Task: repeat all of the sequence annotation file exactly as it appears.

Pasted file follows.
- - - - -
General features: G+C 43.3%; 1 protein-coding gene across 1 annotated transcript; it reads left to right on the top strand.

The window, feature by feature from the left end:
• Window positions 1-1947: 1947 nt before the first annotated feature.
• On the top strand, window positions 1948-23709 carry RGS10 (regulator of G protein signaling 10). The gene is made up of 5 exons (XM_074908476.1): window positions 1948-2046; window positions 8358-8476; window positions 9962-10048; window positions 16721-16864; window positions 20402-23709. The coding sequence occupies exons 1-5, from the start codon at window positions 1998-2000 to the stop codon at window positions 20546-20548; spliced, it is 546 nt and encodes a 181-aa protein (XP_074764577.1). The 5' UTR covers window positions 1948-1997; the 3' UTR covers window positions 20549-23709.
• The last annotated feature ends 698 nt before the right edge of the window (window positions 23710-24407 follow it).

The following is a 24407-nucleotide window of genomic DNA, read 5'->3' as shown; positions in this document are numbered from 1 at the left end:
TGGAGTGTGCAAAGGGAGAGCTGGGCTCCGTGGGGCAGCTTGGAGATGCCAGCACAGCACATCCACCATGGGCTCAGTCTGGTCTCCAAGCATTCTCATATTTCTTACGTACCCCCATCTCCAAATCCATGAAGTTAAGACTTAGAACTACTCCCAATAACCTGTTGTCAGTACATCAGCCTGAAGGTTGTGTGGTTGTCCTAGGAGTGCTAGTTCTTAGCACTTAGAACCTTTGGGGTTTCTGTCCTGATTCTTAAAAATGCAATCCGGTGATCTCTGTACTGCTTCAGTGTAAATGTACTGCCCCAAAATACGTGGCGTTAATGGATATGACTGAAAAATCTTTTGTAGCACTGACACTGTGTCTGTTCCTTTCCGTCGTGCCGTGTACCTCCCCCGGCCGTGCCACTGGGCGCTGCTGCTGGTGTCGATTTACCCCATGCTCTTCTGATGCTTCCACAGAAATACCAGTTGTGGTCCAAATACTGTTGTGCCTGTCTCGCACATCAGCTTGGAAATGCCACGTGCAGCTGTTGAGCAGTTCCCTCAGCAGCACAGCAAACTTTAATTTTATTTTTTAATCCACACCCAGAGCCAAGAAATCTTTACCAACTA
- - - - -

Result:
General features: G+C 43.3%; 1 protein-coding gene across 1 annotated transcript; it reads left to right on the top strand.

The window, feature by feature from the left end:
• Window positions 1-1947: 1947 nt before the first annotated feature.
• On the top strand, window positions 1948-23709 carry RGS10 (regulator of G protein signaling 10). The gene is made up of 5 exons (XM_074908476.1): window positions 1948-2046; window positions 8358-8476; window positions 9962-10048; window positions 16721-16864; window positions 20402-23709. The coding sequence occupies exons 1-5, from the start codon at window positions 1998-2000 to the stop codon at window positions 20546-20548; spliced, it is 546 nt and encodes a 181-aa protein (XP_074764577.1). The 5' UTR covers window positions 1948-1997; the 3' UTR covers window positions 20549-23709.
• The last annotated feature ends 698 nt before the right edge of the window (window positions 23710-24407 follow it).

The following is a 24407-nucleotide window of genomic DNA, read 5'->3' as shown; positions in this document are numbered from 1 at the left end:
TGGAGTGTGCAAAGGGAGAGCTGGGCTCCGTGGGGCAGCTTGGAGATGCCAGCACAGCACATCCACCATGGGCTCAGTCTGGTCTCCAAGCATTCTCATATTTCTTACGTACCCCCATCTCCAAATCCATGAAGTTAAGACTTAGAACTACTCCCAATAACCTGTTGTCAGTACATCAGCCTGAAGGTTGTGTGGTTGTCCTAGGAGTGCTAGTTCTTAGCACTTAGAACCTTTGGGGTTTCTGTCCTGATTCTTAAAAATGCAATCCGGTGATCTCTGTACTGCTTCAGTGTAAATGTACTGCCCCAAAATACGTGGCGTTAATGGATATGACTGAAAAATCTTTTGTAGCACTGACACTGTGTCTGTTCCTTTCCGTCGTGCCGTGTACCTCCCCCGGCCGTGCCACTGGGCGCTGCTGCTGGTGTCGATTTACCCCATGCTCTTCTGATGCTTCCACAGAAATACCAGTTGTGGTCCAAATACTGTTGTGCCTGTCTCGCACATCAGCTTGGAAATGCCACGTGCAGCTGTTGAGCAGTTCCCTCAGCAGCACAGCAAACTTTAATTTTATTTTTTAATCCACACCCAGAGCCAAGAAATCTTTACCAACTA